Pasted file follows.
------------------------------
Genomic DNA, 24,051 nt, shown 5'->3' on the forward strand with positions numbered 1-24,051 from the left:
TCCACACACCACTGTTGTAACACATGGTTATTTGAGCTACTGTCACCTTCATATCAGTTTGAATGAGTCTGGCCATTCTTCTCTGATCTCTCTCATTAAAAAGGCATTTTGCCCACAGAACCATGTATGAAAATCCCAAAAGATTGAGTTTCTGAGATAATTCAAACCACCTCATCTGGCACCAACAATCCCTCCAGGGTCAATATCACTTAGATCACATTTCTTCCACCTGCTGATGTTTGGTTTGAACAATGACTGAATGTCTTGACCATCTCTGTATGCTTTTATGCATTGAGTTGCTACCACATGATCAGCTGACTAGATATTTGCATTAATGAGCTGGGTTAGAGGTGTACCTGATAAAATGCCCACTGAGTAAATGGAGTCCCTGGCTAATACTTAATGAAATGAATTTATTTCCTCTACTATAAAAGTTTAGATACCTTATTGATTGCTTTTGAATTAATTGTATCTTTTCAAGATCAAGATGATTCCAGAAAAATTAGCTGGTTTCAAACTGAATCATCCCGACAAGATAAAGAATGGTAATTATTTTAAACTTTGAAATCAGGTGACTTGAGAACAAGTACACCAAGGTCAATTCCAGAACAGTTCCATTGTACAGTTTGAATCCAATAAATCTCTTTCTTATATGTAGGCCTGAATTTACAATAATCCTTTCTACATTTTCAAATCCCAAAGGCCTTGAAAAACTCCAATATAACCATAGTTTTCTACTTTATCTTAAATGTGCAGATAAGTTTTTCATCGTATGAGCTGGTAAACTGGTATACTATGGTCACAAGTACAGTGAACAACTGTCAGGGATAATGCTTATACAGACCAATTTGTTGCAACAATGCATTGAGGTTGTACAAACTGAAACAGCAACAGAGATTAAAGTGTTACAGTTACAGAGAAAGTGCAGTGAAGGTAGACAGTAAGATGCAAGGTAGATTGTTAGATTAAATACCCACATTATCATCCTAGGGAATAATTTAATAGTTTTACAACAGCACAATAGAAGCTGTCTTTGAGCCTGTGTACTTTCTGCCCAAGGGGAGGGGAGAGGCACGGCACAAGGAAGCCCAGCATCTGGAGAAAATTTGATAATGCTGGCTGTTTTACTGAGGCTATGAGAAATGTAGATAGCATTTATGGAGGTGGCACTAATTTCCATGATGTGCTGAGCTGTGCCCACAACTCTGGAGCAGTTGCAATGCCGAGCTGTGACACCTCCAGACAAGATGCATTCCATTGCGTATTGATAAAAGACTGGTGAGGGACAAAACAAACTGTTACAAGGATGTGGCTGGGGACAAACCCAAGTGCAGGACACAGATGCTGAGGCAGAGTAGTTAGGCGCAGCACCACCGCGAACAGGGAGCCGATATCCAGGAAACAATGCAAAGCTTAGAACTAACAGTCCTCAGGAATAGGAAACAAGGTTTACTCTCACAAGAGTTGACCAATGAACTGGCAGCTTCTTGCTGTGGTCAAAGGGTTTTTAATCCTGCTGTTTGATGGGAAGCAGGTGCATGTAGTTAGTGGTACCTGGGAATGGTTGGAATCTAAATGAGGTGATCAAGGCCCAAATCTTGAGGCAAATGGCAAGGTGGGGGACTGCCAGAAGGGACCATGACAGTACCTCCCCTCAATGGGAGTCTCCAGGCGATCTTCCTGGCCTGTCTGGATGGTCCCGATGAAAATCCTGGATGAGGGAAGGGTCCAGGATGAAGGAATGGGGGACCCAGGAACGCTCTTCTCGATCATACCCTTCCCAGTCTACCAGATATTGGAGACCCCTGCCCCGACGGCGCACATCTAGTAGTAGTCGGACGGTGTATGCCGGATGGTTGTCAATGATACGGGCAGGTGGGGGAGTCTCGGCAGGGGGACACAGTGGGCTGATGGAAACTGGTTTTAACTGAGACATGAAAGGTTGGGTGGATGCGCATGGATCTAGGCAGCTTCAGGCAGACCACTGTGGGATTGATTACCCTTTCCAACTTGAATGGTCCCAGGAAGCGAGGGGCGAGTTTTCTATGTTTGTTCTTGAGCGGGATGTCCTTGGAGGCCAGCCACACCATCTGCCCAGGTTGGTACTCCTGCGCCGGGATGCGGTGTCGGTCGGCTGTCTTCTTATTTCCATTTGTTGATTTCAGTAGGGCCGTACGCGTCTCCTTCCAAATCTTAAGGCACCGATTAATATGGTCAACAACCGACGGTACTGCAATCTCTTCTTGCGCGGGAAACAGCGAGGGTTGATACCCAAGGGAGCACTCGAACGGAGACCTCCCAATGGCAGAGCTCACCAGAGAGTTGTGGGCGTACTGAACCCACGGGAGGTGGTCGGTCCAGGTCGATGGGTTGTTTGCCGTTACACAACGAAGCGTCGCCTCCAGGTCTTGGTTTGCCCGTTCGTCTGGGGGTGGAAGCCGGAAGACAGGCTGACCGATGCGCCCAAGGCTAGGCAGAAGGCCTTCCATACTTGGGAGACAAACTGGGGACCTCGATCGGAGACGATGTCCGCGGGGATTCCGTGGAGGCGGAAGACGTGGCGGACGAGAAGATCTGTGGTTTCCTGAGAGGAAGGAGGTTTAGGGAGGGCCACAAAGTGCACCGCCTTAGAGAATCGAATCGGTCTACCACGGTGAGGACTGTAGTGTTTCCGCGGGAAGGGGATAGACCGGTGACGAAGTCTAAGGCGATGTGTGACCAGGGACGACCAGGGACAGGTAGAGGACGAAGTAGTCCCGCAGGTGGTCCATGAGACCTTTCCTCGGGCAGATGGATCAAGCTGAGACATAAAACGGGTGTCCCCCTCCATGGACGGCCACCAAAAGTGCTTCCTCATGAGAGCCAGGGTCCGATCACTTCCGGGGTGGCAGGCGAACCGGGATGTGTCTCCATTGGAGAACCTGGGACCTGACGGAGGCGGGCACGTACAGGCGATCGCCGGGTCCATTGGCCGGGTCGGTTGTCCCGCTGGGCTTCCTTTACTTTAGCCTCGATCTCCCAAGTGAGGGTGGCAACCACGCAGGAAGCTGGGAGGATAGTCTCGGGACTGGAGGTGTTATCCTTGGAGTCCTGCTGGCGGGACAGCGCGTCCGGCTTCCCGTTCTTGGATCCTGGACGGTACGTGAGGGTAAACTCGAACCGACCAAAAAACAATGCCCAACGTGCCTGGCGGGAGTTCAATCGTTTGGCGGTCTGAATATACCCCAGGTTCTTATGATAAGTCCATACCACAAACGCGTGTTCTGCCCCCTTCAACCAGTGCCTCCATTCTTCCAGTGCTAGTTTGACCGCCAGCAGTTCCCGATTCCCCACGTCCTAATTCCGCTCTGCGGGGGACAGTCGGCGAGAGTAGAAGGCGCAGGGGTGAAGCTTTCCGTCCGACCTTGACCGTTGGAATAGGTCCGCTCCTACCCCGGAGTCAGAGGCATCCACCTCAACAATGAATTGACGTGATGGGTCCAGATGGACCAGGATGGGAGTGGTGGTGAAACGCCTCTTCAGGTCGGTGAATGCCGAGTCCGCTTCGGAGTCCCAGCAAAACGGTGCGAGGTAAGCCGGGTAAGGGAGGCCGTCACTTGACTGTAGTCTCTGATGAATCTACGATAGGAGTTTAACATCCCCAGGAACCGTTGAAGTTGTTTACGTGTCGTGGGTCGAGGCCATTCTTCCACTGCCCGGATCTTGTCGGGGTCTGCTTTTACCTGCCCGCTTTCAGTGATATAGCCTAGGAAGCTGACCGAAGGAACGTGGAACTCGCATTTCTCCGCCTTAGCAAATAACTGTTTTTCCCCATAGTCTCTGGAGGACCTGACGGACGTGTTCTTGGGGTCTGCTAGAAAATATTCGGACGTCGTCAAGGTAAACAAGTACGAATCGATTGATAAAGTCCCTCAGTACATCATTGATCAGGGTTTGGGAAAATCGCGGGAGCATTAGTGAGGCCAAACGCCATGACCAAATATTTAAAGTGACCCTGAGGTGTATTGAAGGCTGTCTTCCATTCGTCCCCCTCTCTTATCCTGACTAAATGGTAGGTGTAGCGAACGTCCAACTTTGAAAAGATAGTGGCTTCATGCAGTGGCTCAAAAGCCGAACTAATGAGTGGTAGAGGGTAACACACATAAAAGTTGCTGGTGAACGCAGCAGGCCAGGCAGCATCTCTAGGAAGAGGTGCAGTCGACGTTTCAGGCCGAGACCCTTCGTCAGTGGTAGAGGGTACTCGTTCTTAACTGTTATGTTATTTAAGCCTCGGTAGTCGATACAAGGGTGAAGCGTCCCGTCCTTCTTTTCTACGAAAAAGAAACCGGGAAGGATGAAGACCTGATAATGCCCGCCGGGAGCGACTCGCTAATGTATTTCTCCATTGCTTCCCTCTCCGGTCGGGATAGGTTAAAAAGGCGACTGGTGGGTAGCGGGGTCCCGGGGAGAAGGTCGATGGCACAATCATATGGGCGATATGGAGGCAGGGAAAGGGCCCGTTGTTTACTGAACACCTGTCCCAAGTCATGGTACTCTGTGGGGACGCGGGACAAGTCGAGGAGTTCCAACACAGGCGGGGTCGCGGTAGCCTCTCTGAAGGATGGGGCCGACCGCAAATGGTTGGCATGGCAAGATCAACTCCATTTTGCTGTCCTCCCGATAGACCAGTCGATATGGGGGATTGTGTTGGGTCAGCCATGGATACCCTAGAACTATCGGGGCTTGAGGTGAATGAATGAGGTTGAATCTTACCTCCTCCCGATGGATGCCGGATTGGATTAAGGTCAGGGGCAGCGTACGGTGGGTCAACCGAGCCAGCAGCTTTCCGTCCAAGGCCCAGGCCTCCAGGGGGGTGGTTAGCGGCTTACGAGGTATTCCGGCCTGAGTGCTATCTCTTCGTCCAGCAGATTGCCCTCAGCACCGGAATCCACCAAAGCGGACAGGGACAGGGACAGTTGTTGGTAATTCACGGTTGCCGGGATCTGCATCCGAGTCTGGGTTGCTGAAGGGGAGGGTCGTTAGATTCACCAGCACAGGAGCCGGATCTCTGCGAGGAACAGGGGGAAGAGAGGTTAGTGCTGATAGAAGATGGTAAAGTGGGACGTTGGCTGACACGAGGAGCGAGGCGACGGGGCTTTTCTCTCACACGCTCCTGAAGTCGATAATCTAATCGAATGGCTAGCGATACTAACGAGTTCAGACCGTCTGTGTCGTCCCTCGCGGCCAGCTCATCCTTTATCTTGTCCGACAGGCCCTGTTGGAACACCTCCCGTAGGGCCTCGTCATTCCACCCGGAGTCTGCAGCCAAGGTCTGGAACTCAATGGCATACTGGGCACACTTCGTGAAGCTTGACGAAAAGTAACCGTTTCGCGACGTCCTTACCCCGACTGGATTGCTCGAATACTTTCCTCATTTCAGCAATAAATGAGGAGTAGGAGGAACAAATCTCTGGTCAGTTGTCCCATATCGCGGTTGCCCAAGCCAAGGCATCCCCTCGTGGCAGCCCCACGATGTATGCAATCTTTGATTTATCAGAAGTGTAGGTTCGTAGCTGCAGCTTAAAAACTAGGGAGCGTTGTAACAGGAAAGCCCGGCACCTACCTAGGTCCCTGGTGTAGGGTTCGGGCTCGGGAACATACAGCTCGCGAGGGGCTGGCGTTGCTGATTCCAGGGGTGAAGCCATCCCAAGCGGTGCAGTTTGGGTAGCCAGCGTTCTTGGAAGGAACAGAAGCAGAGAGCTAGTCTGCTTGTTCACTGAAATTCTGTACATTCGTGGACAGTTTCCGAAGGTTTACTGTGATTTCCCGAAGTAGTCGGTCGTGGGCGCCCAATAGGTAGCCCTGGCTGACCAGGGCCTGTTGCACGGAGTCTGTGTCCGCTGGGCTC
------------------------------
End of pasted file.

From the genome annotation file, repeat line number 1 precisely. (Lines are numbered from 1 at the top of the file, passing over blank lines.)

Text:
Genomic DNA, 24,051 nt, shown 5'->3' on the forward strand with positions numbered 1-24,051 from the left: